If you’ve ever used agvtool to manage versioning your project you know it’s a pain. Among other complaints, I’d rather not have version information buried in project files (or have to modify that project file to bump the version).

Pre-process Info.plist

My initial reaction was to extract the version into something like an xcconfig file and use plist pre-processing to inject it into the Info.plist. The issue there is that Xcode doesn’t correctly pick up changes to the xcconfig file (it’s presumably looking at mod times of the Info.plist file itself), so any version bumps require a clean build to pick up.

Build Rule

My next thought was to use a build rule to process the Info.plist file manually. The downside there is that you need to change the INFOPLIST_FILE build setting to point to the processed file in the derived sources directory, but doing so disables Xcode’s built-in editing...

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Deciphering Xcode’s index

At work we’re having to wait an inordinate amount of time for Xcode to finish indexing our rather large Swift project. I’ve consequently spent a lot of time over the past few weeks digging into the internals of indexing. This is more or less a brain dump of what I’ve discovered thus far.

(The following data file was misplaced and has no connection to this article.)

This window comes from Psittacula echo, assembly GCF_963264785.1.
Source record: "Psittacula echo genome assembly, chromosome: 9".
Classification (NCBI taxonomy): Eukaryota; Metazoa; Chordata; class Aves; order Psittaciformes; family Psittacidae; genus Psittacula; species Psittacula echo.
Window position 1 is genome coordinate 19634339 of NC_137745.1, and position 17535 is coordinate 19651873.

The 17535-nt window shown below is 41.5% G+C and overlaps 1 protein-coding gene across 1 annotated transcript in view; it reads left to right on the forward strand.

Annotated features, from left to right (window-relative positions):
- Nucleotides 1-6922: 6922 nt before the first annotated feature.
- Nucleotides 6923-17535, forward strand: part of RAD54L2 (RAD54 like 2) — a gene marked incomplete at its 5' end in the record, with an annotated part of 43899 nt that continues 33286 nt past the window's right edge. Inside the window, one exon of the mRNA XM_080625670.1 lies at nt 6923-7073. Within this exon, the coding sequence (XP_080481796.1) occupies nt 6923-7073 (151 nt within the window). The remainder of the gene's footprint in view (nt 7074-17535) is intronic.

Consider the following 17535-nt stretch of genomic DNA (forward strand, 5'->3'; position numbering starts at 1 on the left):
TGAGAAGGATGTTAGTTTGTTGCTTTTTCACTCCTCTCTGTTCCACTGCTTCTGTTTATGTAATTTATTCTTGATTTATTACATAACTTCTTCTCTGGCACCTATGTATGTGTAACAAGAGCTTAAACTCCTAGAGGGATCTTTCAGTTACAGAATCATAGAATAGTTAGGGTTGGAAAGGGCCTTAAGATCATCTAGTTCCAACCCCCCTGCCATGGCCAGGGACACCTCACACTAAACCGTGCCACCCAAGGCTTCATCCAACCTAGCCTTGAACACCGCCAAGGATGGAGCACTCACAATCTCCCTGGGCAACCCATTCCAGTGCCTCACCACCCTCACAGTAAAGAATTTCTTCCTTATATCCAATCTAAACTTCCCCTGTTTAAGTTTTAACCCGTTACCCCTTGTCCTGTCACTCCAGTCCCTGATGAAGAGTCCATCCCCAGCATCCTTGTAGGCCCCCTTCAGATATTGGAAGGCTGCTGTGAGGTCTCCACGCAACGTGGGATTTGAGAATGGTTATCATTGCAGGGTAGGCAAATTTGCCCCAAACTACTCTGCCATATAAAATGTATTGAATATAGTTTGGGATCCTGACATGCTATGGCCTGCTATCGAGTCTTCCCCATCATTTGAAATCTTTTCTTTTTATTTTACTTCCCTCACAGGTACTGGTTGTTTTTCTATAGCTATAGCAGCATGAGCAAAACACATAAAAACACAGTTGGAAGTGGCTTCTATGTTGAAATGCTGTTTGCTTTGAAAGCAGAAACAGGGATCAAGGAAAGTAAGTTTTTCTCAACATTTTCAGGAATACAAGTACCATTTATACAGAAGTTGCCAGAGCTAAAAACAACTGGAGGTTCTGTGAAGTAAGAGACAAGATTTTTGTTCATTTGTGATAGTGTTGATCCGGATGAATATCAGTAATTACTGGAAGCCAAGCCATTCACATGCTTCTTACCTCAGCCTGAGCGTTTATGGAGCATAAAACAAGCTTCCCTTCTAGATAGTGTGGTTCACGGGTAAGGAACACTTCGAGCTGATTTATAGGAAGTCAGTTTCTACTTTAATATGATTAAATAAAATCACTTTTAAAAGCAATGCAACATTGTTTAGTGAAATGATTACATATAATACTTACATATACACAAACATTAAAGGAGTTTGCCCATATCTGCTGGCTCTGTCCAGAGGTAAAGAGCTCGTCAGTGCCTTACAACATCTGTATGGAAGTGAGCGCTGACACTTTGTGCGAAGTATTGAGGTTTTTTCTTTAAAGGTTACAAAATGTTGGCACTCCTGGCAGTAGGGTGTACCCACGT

File structure

Xcode’s index is broken into a number of files, located in {project derived data}/Index/{build config}/{platform}/{project}.xcindex/:


SQLite files

  • db.xcindexdb: The index’s SQLite database, which we’ll cover below
  • db.xcindexdb-shm: The SQLite shared-memory file
  • db.xcindexdb-wal: The SQLite write-ahead log

Strings files

These files are collections of strings separated by 0x00...

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Singular Resources in Phoenix

I recently stumbled across Elixir and Phoenix. The more I dig in, the more I’m drinking the Kool-Aid and loving it. Coming from Rails, things feel familiar, but there has definitely been some grinding of gears as I’ve ramped up.

One of the things I ran into today was how to make a “singular resource” for something like a user profile or account. My first instinct was to do something like this:

scope "/", MyApp do
    resource "/account", UserController

That didn’t work. It complained about not finding the function resource/2:

== Compilation error on file web/router.ex ==
** (CompileError) web/router.ex:31: undefined function resource/2
    (phoenix) expanding macro: Phoenix.Router.scope/3
    web/router.ex:17: MyApp.Router (module)
    (elixir) lib/kernel/parallel_compiler.ex:116: anonymous fn/4 in Kernel.ParallelCompiler.spawn_compilers/1

At this point...

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When Full-Disk Encryption Goes Wrong

Last September I watched in horror as my MacBook Pro slowly died.

It started with a text from my wife:


“Hmmm,” I thought. “Maybe the System folder or something got corrupted. Should be a quick fix.” Little did I know that we had just lost every piece of data on that computer.